FEMA said it was ending food and water aid to Puerto Rico, but now it isn’t.
The agency planned to “officially shut off” its aid in the U.S. territory and hand over supply distribution to the Puerto Rico Emergency Management Agency, NPR reported earlier this week.
Then FEMA reversed its position on Wednesday and announced that it will continue to distribute aid in Puerto Rico, saying that it had previously “mistakenly” provided information to NPR that indicated it would stop delivering food and water on Jan. 31.
FEMA’s public affairs director had told The Hill on Tuesday that the aid was “no longer needed” because “the commercial supply chain for food and water is re-established and private suppliers are sufficiently available.”
This apparently came as a surprise to the Puerto Rico government. In a statement responding to media reports, a spokesperson said: “We were not informed that supplies would stop arriving, nor did the Government of Puerto Rico agree with this action” — noting that the the transition period should take weeks.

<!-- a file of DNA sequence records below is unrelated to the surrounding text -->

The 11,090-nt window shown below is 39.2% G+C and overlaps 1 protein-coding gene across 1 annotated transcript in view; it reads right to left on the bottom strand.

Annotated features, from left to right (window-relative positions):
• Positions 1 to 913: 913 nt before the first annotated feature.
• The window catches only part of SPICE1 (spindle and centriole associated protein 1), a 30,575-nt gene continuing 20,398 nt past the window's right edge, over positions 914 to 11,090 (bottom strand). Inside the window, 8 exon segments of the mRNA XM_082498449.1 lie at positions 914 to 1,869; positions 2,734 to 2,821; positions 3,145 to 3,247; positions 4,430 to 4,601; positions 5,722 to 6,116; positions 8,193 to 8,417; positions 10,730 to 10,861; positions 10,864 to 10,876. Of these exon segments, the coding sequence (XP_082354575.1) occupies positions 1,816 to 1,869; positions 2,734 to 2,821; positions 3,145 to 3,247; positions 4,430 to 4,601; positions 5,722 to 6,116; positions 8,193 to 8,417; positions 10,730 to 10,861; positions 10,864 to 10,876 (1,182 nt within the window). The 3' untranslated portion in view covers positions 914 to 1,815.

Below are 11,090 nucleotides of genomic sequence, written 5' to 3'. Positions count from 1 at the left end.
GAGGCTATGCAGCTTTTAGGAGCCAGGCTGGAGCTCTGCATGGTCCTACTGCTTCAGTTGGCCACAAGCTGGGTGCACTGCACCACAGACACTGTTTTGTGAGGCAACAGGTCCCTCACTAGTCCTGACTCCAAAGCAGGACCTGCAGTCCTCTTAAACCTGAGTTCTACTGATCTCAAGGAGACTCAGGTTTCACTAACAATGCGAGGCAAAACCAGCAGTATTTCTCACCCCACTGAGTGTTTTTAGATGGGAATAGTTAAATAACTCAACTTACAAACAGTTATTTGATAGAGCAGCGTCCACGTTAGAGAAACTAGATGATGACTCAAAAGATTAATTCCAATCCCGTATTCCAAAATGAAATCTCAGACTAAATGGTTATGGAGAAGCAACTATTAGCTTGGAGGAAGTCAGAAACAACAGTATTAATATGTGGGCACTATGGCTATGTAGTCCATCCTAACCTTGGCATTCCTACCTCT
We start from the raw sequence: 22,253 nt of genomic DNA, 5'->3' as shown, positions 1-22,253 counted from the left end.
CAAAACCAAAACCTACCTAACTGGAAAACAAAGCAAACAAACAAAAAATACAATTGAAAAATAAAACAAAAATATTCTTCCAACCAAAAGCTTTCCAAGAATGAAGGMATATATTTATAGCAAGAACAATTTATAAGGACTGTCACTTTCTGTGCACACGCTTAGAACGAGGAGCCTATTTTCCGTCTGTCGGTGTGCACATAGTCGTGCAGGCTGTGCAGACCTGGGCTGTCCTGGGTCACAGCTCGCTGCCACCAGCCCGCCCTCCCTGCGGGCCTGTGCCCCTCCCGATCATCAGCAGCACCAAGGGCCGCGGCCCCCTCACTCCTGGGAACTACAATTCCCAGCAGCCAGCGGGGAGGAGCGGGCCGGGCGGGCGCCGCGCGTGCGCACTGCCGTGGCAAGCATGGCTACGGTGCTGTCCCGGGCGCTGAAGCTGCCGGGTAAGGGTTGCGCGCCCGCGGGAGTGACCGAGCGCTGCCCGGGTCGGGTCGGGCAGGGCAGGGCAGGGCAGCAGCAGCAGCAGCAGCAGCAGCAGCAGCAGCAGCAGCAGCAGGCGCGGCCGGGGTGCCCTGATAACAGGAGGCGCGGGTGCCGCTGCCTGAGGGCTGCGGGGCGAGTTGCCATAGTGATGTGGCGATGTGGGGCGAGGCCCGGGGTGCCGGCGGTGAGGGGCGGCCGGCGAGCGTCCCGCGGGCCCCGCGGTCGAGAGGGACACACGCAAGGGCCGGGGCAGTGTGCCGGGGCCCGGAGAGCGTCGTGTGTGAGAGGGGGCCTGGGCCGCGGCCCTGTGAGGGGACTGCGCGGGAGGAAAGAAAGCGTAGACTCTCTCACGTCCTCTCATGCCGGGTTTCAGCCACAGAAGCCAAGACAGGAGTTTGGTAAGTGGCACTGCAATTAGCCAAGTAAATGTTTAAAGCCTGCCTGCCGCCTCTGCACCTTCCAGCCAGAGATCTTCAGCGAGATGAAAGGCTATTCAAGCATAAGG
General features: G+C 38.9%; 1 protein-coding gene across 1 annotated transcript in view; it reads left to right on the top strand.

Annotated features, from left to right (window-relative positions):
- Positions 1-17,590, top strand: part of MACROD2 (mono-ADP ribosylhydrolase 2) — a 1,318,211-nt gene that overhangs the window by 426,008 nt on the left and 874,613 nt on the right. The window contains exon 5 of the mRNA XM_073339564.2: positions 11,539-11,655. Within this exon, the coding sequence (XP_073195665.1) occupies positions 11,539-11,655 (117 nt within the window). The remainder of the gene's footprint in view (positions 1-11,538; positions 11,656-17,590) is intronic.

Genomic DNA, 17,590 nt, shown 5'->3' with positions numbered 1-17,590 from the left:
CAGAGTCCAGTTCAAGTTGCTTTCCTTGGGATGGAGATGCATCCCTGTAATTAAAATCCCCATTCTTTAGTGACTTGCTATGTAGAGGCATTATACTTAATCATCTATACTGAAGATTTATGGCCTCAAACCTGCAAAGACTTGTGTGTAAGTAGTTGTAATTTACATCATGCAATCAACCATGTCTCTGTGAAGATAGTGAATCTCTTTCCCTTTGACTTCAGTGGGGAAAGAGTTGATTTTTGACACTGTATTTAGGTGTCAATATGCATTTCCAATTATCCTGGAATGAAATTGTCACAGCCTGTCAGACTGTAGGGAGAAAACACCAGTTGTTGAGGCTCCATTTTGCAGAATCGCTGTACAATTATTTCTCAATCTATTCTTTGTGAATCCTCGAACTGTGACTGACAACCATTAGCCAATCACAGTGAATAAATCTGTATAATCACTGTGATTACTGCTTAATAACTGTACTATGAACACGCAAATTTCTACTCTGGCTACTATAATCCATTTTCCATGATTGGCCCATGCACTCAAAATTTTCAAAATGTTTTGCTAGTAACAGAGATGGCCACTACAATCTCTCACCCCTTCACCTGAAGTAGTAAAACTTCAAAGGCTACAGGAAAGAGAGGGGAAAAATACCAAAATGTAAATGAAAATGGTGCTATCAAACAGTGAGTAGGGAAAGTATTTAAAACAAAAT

And residents in Puerto Rico aren’t so convinced that the humanitarian crisis is over. Four months after Hurricane Maria, roughly 20 percent of the island is still without power.
“This is the kind of indifference that must be stopped. Enough,” San Juan Mayor Carmen Yulín Cruz tweeted after FEMA’s initial announcement about cutting off aid. She has been one of the most vocal critics of the federal response to Hurricane Maria in Puerto Rico.
This story has been updated.